I am afraid that I cannot possibly allow your remark in January’s. Editorial—”All in all, . . ., it needs a pretty good excuse not to buy British,” to pass by without comment.
Last October I was in the market for a new car, £650-£750, good performance, good fuel consumption, and above all peace and quiet, allied to comfort, at 80 m.p.h. cruising.
Every car was dismissed for some reason or other, leaving a short list containing the M.G. 1100, and the Renault R8 1100.
The M.G., I suppose, looked slightly smarter, but was noisy, uncomfortable to drive—I am 6 ft. 5 in. tall—something which the Motor Industry do not allow! But the Renault was supremely comfortable, quiet, and generally a far more likable vehicle. Now, when one examines road-test figures:—
M.G.: 1/4-mile … 21.9 @ 85.o m.p.g.; 0-50 m.p.h. … 14.7 sec.
R8: 1/4-mile … 21.0 @ 85.2 m.p.h.; 0-50 m.p.h. … 11.9 sec.
M.G.: 2nd. … 1 in 5.2; 3rd. … 1 in 7.8
R8: 2nd. … 1 in 4.8; 3rd. … 1 in 6.9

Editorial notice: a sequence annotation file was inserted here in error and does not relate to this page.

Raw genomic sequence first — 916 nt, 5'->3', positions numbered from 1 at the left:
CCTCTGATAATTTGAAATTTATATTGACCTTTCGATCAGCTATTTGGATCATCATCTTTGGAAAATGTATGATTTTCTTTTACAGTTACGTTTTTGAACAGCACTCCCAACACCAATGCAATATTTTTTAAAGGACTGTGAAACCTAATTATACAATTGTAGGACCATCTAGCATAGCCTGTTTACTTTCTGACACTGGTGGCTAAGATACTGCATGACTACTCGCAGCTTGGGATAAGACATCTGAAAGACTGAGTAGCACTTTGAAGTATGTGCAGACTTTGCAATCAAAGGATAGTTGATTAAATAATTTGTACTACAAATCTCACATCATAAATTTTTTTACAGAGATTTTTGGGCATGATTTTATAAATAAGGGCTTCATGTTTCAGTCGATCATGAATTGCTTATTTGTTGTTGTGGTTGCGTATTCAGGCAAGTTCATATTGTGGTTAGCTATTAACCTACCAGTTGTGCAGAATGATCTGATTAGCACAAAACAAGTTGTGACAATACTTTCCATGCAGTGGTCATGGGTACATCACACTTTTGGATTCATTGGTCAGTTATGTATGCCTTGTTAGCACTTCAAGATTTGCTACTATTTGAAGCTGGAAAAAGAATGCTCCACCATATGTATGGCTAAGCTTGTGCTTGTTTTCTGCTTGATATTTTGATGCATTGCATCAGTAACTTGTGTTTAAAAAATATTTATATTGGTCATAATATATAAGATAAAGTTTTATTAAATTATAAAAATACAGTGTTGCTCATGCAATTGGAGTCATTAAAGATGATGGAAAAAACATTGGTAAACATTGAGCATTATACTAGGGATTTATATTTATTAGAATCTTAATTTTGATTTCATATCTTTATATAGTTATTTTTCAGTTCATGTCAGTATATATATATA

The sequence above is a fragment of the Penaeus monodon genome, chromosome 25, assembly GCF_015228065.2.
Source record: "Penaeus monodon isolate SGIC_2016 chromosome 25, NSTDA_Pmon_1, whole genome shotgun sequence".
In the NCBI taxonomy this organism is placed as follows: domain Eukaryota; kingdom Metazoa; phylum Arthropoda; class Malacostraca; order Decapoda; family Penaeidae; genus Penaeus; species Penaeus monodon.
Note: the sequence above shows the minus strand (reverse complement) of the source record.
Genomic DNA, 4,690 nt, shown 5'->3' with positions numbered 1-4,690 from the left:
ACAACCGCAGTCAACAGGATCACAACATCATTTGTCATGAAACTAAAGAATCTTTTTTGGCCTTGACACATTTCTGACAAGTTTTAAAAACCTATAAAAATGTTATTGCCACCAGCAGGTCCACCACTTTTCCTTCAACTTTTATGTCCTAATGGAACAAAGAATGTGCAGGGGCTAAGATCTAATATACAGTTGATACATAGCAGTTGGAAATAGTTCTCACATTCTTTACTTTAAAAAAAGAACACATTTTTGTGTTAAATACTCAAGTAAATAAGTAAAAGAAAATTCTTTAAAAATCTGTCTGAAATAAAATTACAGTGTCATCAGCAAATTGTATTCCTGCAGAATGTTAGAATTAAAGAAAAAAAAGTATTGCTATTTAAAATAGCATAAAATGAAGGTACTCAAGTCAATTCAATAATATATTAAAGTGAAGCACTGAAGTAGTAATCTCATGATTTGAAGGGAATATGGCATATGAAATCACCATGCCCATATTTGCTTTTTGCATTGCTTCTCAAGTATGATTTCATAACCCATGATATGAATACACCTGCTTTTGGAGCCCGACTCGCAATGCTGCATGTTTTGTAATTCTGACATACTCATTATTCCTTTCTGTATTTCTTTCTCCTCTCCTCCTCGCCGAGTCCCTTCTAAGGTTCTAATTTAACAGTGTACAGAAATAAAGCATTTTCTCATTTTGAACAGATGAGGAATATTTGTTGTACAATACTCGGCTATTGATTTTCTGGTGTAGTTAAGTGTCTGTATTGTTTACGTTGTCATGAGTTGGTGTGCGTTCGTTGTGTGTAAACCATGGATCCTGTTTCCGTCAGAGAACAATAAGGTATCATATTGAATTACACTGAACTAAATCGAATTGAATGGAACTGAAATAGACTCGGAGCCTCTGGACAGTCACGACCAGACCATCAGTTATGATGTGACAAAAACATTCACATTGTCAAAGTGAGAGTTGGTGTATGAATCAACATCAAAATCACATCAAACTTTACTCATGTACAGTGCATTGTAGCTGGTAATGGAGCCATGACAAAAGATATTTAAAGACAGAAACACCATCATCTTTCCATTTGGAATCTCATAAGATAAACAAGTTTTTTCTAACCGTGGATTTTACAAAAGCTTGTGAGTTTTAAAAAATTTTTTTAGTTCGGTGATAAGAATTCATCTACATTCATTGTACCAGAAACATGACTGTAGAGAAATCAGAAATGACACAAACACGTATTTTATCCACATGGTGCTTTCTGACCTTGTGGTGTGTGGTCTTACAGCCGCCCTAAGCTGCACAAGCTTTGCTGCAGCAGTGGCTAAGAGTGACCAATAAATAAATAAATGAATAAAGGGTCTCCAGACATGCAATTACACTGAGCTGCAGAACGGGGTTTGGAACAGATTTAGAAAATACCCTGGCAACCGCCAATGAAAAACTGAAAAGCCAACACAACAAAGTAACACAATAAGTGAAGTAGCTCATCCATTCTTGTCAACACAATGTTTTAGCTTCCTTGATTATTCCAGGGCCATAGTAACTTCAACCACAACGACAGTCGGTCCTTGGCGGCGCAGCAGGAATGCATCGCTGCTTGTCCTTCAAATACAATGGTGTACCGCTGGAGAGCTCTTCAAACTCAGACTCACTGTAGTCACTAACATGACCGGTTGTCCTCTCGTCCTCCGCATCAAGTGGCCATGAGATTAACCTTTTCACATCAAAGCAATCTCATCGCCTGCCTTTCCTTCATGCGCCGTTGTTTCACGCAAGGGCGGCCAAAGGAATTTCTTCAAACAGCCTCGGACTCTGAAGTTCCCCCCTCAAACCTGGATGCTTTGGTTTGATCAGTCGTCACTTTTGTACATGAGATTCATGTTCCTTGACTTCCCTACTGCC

Overall Fuel Consumption
M.G. – 29.1 m.p.g; R8 – 34.2 m.p.g.
Piston Speed – Mean Revs
M.G. – 3,100 r.p.m.; R8 – 2,300 r.p.m.
From this, the Renault comes out well and, in addition to the lower piston speed, it must also be remembered that the engine has five bearings for its crankshaft, and also has wet liners to its cylinder bores.
Needless to say I purchased the Renault, and have nothing but praise for it. After careful running-in for 2,000 miles, Molyslip went into the engine and gearbox, and now after 5,000 miles, it will reach 80 in 3rd, and, given time,100 on the “clock”— together with a fuel consumption to date of 37.8 m.p.g. The brakes are excellent, and the seats out of this world, and even with the recent price increase is cheaper than the M.G., as underseal and a starting handle are thrown in, as well as a steering lock.
Andrew Egerton-Smith – Puttenham.